There’s nothing unusual about the sight of an abandoned hulk in the dhow yard of Mina Zayed, but the basket-like hull that now sits outside Warehouse421 is something of a paradox.
At first sight, nothing could appear more quintessentially boat-like than the fractured collection of beams, ribs and gunwhales that make up this particular wreck, but a closer inspection reveals an object that could hardly be less seaworthy. Made from nodular iron sections that were cast in a vast, sand-filled mould in a now defunct Spanish foundry, the 18 metre-long Departure rusts rather than decays and would sink the moment it hit the water.
“You cannot call it the perfect boat, because it would never float and you would never go anywhere,” says Xavier Mascaró, the Spanish sculptor responsible for the installation.
“But in my mind it is something that is reduced to an essential shape, like the skeleton of a boat, which is also about absence and presence,” he explains.
“I wanted something that can, how do you say it in English, acoger, that presence?”
A Spanish word that combines the notion of welcome with a sense of accommodation or a form of embrace, Mascaró’s use of the word acoger draws a line between his impractical but intellectually “perfect” boats and the ritual vessels that served as receptacles for the souls of the ancients.
Pictures of these ceremonial boats, from ancient Egypt and Greece to Phoenicia and Colombia in South America form a part of a wider exhibition, also called Departure, which opened at Warehouse421 last week.
The show also includes a flotilla of 26 smaller iron and bronze boats, apparently frozen mid-voyage, and two exhibition spaces, one of which is dedicated to Mascaró’s working processes and the other includes old photographs, quotes and poems that recollect and reflect on local maritime traditions.
If the links drawn between the worlds of contemporary art, ancient Egypt and coastal life as it was lived in the Emirates sounds like an exercise in intellectual acrobatics, it makes sense in the immediate context of Mina Zayed and Warehouse421.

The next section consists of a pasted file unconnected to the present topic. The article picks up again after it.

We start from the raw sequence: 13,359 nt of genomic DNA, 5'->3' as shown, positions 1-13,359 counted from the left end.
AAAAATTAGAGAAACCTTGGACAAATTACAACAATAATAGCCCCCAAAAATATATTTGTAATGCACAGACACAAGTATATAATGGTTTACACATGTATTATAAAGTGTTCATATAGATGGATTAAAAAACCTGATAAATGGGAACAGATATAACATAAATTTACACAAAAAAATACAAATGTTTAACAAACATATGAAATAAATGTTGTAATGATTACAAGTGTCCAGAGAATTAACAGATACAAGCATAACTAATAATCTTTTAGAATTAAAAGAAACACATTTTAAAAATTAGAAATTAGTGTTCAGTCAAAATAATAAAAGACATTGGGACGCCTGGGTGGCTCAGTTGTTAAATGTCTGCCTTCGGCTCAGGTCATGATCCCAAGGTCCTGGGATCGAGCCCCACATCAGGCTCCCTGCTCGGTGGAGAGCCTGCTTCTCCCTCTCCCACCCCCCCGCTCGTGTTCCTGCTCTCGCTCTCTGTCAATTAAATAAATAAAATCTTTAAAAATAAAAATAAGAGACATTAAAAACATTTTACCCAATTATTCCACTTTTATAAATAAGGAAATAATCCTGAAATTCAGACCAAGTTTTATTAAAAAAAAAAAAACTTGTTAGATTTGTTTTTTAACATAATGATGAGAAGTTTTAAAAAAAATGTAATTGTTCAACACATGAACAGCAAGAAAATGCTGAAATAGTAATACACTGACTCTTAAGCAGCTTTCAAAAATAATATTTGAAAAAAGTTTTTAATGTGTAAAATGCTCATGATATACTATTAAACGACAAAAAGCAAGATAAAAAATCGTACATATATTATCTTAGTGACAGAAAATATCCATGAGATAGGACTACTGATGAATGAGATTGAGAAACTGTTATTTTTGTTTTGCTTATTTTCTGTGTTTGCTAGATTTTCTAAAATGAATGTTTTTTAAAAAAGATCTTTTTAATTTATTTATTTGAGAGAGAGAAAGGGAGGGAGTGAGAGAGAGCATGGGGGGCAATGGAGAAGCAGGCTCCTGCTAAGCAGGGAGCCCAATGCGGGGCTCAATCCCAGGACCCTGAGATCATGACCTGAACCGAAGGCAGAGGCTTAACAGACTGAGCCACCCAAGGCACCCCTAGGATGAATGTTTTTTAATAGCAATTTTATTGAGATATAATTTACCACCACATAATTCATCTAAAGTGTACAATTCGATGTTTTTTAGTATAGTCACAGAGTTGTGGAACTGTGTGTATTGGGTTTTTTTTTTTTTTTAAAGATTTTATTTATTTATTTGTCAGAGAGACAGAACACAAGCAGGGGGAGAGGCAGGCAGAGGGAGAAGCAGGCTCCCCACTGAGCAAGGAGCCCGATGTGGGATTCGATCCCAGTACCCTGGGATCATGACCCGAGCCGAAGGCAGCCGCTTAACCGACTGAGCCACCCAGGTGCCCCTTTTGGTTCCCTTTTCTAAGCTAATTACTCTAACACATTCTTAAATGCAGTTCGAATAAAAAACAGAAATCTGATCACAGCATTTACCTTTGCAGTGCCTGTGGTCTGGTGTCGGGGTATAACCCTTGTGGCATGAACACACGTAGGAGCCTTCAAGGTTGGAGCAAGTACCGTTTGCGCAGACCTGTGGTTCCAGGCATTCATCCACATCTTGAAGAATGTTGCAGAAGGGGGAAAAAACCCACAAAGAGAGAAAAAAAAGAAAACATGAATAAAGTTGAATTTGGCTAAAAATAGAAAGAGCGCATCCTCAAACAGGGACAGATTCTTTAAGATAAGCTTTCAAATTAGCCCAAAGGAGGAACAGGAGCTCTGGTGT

“There are not many places as significant as this one for showing these installations. The boat here is a symbol of how people lived, moved and traded, and also of the country’s evolution and it’s still here,” says Mascaró.
“You can still see the old ships and the harbour and the fish market. In other places there might be a different reading, but here there is a dialogue because the atmosphere is almost the same.”
If Departure’s unspoken themes of exodus and abandonment echo current international concerns about the fate of refugees, it also raises questions about the role of the UAE’s past in its present and the fate of traditions such as pearl diving – now dying or dead – that are still cherished and remembered.
One approach has been to preserve the fast-disappearing past, in the form of craft practices such as sadu and khoos weaving, at festivals and in heritage villages, using people who are old and skilled enough to give demonstrations.
But as a panel of speakers explained at The Future is Handmade, a discussion held at Abu Dhabi Art in 2012, such an approach represents a form of cultural surrender.
“The intention is not to ensure a nostalgic fossilisation of specific forms,” the event’s programme explained. “But rather to find ways to reenergise those forms in ways that embrace the aesthetic and practical needs of the future.”
Another response is the one employed by the Sougha initiative, a Khalifa Fund for Enterprise Development programme that encourages Emirati artisans to use traditional skills, such as sadu weaving, to create products aimed at the modern market.
Departure seems to represent a different approach to the same issue. As the curatorial team at Warehouse421 are ready to admit, their selection of Mascaró for their latest exhibition stems from the links that can be drawn between his work and the recent history of the UAE, but the results are far from fossilised.
By using the past as a lens through which to explore the present, the exhibition shows that it is possible to achieve results that are modern and thought-provoking, both locally and internationally.
The effect is best illustrated by one of Mascaró’s smallest and newest works in the show, a glazed ceramic toy-sized boat the sculptor made with the help of Mexican artisans.
The only craft in the exhibition that is populated with figures, the sculpture recalls pre-Columbian votive sculptures such as the precious Muisca Raft from Bogota, Colombia, and blends the past with the present in a way that avoids nostalgia or pastiche.
There are lessons to be learned here and although the results may appear to be foreign the impact will be enduring and local if the team at Warehouse421 have their way.
• Departure runs at Warehouse421 until September 4. For more details visit www.warehouse421.ae
Nick Leech is a feature writer at The National.